If a business is deemed to be a data controller of third-party posts, it will need to take reasonable steps to ensure that any personal data posted on its site are accurate and, where necessary, kept up-to-date in order to be compliant with the DPA. The ICO indicates that what amounts to "reasonable steps" will depend on the nature of the site and how active a role the operator takes in selecting, allowing or moderating content. For example, if (i) the vast majority of posts on a site are third-party posts, (ii) the volume of such posts is significant, (iii) posts are not moderated in advance and (iv) the site relies upon users complying with user policies and reporting problems to the site operator, the ICO acknowledges that it would not be reasonable to check every individual post for accuracy.

However, the ICO would consider "reasonable steps" to include:

  1. having clear and prominent policies for users about acceptable and non-acceptable posts;
  2. having clear and easy-to-find procedures through which users can dispute the accuracy of posts and ask for them to be removed; and
  3. responding to disputes about accuracy quickly, and having procedures which enable access to content to be suspended until the dispute has been settled.

In addition, the ICO states that it expects site operators to have appropriate internal policies in place to deal with: (a) complaints from individuals who believe that their personal data may have been processed unfairly or unlawfully because of derogatory, threatening or abusive third-party posts, (b) disputes between individuals regarding the factual accuracy of posts; and (c) complaints about how the organisation processes personal data provided by users.


Businesses should take note of the new guidance when using social networks and online forums. In addition, we suggest the following best practices to ensure privacy compliance.

  • Understand the privacy terms that apply in respect of your use of third-party social networks and online forums.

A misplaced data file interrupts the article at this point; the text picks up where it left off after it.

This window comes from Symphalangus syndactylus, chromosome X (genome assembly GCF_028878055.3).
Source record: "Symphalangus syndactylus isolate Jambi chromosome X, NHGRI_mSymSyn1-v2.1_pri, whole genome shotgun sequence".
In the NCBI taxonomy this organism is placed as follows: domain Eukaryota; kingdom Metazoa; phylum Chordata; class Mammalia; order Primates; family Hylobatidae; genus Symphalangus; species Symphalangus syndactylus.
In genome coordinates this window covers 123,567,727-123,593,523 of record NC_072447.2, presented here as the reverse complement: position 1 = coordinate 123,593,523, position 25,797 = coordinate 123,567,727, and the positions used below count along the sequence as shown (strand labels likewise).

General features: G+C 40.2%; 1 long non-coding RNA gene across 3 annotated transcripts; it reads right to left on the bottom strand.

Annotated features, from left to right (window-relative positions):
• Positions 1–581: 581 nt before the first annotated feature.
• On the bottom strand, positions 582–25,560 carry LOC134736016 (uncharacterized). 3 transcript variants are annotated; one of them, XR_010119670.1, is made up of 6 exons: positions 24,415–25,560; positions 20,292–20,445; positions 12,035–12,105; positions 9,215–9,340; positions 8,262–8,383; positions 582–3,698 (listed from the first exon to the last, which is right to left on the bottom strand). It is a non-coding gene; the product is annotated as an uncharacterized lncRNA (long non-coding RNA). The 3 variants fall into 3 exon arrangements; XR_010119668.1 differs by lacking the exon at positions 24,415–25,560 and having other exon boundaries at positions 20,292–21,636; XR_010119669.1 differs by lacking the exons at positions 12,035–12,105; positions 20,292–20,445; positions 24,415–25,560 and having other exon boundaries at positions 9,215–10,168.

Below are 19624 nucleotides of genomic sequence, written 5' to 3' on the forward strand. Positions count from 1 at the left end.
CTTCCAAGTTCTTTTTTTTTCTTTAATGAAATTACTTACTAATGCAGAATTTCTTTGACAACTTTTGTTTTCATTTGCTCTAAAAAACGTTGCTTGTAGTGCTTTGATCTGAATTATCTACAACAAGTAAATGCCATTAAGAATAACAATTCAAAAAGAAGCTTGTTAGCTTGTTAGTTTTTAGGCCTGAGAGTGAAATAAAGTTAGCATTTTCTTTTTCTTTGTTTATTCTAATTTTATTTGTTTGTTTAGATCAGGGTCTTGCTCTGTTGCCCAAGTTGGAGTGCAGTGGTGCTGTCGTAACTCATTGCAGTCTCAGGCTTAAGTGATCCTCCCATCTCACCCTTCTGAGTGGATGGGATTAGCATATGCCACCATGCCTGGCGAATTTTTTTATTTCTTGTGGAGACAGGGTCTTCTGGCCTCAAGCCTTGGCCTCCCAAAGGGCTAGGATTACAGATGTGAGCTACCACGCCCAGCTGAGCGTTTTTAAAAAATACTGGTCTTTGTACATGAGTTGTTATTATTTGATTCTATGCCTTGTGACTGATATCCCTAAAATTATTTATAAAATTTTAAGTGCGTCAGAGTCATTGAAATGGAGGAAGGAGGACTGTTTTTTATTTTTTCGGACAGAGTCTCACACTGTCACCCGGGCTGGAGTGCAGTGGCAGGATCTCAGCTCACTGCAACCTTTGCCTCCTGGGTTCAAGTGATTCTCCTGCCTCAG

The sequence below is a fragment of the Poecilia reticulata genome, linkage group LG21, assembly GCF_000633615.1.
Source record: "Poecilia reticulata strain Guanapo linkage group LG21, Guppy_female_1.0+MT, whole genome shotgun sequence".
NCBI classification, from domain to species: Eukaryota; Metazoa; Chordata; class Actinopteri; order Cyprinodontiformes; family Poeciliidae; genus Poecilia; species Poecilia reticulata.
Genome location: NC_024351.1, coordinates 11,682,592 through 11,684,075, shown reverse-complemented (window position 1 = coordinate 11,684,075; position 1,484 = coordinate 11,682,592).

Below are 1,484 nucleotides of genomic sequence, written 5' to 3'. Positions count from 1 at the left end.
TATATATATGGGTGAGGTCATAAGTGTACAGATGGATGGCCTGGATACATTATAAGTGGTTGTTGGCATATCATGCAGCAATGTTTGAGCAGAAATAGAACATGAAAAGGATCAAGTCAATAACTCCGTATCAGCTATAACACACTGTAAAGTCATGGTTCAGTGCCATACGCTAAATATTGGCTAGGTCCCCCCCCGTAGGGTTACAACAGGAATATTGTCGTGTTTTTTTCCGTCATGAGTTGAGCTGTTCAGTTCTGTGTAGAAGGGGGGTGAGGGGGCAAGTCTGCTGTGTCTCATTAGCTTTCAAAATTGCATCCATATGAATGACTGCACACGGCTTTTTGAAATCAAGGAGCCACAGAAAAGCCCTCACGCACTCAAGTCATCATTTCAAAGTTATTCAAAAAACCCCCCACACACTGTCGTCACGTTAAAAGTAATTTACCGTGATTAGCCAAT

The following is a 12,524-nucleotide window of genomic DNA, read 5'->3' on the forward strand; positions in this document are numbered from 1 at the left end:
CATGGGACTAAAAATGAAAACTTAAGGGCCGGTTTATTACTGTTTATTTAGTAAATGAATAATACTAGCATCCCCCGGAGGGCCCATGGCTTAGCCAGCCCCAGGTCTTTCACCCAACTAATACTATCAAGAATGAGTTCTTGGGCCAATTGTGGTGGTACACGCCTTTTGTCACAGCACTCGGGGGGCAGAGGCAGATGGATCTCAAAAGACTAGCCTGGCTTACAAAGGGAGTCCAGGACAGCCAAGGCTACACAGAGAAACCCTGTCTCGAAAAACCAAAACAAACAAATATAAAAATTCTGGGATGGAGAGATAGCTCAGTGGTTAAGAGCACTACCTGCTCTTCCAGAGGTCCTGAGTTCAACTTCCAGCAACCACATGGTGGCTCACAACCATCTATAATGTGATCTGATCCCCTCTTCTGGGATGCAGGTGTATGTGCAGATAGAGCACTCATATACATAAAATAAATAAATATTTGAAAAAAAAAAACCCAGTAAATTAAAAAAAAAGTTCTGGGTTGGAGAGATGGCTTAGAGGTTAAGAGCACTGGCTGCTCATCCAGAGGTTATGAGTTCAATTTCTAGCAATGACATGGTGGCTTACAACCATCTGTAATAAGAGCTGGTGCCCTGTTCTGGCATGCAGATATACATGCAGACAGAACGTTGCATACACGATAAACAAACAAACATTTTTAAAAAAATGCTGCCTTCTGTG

• Understand the privacy risks associated with users posting third-party content and take appropriate steps to minimise such risks.
  • Put in place appropriate terms of use and privacy policies.
  • Ensure that privacy policies comply with the DPA and:
    • include a description of how user data will be processed/used;
    • ensure that appropriate consents are obtained from users; and
    • limit the company's liability for privacy breaches by users.
  • Don't keep personal data that has been collected via social networks and online forums for longer than necessary.
  • Obtain the consent of employees if any of their information will be posted to social networks or online forums.
  • Create an appropriate social media policy, and provide training to employees to ensure employees understand their obligations in respect of their use of social networks and online forums including:
    • setting out rules about accessing social media sites at work;
    • making clear in what circumstances employees will represent the company and in what circumstances employees will act in a personal capacity and the rules relating to each (e.g., when acting in a personal capacity, employees should write in the first person ("I" as opposed to "we") and should include a prominent disclaimer stating that the views expressed are their own, and not necessarily those of their company); and
    • making clear to employees that they must not post personal information about colleagues on social networks and online forums.
  • Put in place practical security measures for employees who have been approved to administrate/operate blogs and social media pages.


Of course, in addition to data protection and privacy, there are a whole host of other issues that businesses need to consider as part of their social media strategy, such as:

  • employees use of social media (monitoring, policies, training, liability, disclosure of confidential/proprietary information, etc.);
  • use of social media in recruitment;
  • security;
  • crisis management and damage to company reputation;
  • protection and infringement of intellectual property rights;
  • advertising, marketing and promotion rules;
  • consumer protection/unfair terms and trading rules;
  • user-generated and third-party content (user terms and conditions, notice and takedown policies and procedures, disclosure of material connections with third-party bloggers, etc.);
  • insurance; and
  • applicable industry rules and regulations.

Lastly, where a UK organisation is a global business, it will be important for the organisation to ensure that individuals outside of the UK are not unintentionally targeted by any UK social media campaigns; or if they are targeted intentionally, it will be important for organisations to consider any specific rules that they will need to comply with in the applicable jurisdiction.

Because of the generality of this update, the information provided herein may not be applicable in all situations and should not be acted upon without specific legal advice based on particular situations.

© Morrison & Foerster LLP. All rights reserved

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Susan McLean